Feature | May 28, 2007

Nurses in Beacon and Magnet Designated Units and Organizations Report Healthier Work Environments and Higher Job Satisfaction

AACN: Study findings by the American Association of Critical-Care Nurses (AACN), the Gannett Healthcare Group, and the Bernard Hodes Group found that nurses who work in organizations or units that have met or are pursuing the national excellence standard of a Beacon or Magnet designation report healthier work environments and higher satisfaction with their jobs. Several past studies have found that healthy work environments — characterized by strong communication and collaboration between healthcare team members, among other factors — have a direct impact on increased patient safety and improved patient outcomes.

The Beacon Award for Critical Care Excellence was established in 2003 by AACN and recognizes individual critical care units as well as progressive care units that meet high quality standards, demonstrating exceptional care of patients and their families while fostering and sustaining healthy work environments. The Magnet Recognition Program was developed and is administered by the American Nurses Credentialing Center (ANCC), an independent subsidiary of the American Nurses Association (ANA), recognizing healthcare organizations that demonstrate excellence in nursing care and professional nursing practice.

“This research shows that a core strategy of effective patient care and nurse satisfaction must include pursuing national Beacon and Magnet excellence standards. It’s not just a value-added benefit,” said Wanda Johanson, RN, MN, CEO of AACN. “The concrete evidence in this study shows that healthier work environments, higher job satisfaction for nurses, and thus better patient outcomes, are best achieved by organizations and units that pursue and achieve excellence standards.”

The survey of more than 4,000 acute and critical care nurses in all 50 states and the District of Columbia found the most significant differences related to collaboration and communication, support for professional growth and development, leadership and satisfaction, and patient outcomes. Nurse respondents in the survey consistently rated each of these criteria higher when working in Magnet organizations and Beacon Units.

The study found that nurses who worked in Magnet organizations, Beacon units, or those pursuing such designations were more satisfied with nursing as a career and with their current nursing positions. Respondents also found frontline managers, who represent vital leadership in an organization as they understand the vision and social structure, as having higher perceived skill levels in Beacon and Magnet organizations. For example:
• Seventy-one percent of respondents from Magnet organizations and 78 percent of respondents from Beacon units rated frontline managers as having excellent/good decision-making skills
• Only 54 percent of respondents from organizations with no Magnet activity and 56 percent of respondents from units with no Beacon activity rated frontline managers with excellent/good decision-making skills.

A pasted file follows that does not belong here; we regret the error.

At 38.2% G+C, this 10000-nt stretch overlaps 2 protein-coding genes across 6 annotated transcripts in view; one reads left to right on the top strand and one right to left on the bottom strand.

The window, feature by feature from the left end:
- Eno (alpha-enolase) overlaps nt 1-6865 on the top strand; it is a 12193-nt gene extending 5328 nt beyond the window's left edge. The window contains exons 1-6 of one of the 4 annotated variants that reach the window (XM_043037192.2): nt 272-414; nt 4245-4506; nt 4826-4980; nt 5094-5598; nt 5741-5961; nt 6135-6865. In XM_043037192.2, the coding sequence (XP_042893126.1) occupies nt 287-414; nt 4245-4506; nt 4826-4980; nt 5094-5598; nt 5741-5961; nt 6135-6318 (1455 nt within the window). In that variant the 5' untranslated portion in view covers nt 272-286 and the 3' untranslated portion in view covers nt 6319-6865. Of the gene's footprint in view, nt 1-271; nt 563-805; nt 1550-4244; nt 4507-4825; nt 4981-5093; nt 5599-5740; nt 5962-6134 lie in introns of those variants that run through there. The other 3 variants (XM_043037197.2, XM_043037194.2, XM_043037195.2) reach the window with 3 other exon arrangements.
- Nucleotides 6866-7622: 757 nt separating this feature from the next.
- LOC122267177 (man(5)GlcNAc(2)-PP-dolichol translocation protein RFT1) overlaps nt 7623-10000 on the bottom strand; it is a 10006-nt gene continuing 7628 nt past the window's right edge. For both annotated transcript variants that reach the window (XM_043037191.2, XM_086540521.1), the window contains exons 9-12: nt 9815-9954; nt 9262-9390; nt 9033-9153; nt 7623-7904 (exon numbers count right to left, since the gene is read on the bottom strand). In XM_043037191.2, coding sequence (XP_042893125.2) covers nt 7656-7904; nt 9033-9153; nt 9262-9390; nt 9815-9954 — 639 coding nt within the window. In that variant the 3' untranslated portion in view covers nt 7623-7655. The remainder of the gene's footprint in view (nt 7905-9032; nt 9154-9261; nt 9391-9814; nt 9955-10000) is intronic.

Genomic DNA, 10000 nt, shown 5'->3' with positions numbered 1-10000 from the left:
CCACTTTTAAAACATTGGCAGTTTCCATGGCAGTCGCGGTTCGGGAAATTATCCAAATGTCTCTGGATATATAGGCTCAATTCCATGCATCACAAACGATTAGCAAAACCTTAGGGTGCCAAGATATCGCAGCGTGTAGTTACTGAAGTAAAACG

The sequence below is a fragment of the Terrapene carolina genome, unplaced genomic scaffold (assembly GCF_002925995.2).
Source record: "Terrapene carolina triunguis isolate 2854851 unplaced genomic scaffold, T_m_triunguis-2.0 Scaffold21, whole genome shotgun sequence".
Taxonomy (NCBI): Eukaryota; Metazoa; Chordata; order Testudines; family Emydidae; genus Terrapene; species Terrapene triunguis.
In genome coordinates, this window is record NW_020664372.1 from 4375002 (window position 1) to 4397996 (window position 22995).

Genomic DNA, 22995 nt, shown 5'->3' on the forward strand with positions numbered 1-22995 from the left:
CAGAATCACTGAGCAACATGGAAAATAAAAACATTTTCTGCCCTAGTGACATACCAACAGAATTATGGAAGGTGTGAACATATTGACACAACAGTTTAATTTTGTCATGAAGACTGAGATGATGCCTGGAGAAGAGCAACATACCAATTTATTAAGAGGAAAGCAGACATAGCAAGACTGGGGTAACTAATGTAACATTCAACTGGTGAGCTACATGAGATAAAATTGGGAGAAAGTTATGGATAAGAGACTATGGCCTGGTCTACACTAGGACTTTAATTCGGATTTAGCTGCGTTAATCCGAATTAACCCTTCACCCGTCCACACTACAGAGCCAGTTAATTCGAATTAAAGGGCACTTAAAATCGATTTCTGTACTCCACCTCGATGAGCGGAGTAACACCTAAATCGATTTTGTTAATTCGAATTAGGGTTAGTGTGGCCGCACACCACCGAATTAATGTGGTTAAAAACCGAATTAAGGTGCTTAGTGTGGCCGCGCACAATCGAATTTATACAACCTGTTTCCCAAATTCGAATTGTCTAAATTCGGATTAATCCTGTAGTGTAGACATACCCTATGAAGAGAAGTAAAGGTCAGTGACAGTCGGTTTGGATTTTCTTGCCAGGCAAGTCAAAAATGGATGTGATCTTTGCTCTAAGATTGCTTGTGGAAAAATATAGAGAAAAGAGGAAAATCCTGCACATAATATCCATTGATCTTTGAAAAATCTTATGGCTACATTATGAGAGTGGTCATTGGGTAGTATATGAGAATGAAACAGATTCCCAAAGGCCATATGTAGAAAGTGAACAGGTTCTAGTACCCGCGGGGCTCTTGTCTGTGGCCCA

Additionally, Magnet organizations and Beacon units as well as those pursuing these excellence designations are more supportive of continuing education (CE) and certification. In many instances, organizations and units in pursuit of excellence are more supportive than those who have already obtained the designations, indicating the need for sustainable efforts that continue after excellence designations are achieved.
• More than 50 percent of respondents from Magnet-pursuit organizations and approximately 60 percent of respondents from Beacon-pursuit units responded that their organizations and units pay/reimburse initial certification exam fee.
• Meanwhile, only about 40 percent of organizations with no Beacon activity and 40 percent of units with no Magnet activity said their units pay or reimburse the initial certification exam fee.

These survey results continue to add evidence to the fact that healthy work environments, particularly as they pertain to communication, collaboration, and staffing, are related to increased patient safety and improved patient outcomes. At both the unit and organization level, nurses in the study rated the current quality of care as significantly lower in organizations and units that had not achieved and were not pursuing excellence designation.

Karen A. Hart, RN, BSN, senior vice president, health care division, Bernard Hodes Group, explains, “Results of this study verify what we have suspected for many years-that a commitment to excellence through programs such as Magnet and Beacon Unit recognition fosters satisfaction and thus retention of our valuable nursing professionals. Obtaining Magnet and Beacon recognition should be a core strategy of the proactive health care organization.”

Beth Ulrich, EdD, RN, FACHE, FAAN, senior vice president, Gannett Healthcare Group Consulting Services, and corresponding author of the study, adds, “These results offer compelling evidence to support what we have intuitively believed – the pursuit and achievement of excellence makes a positive difference in the health of nursing work environments and in nurses’ job satisfaction.”

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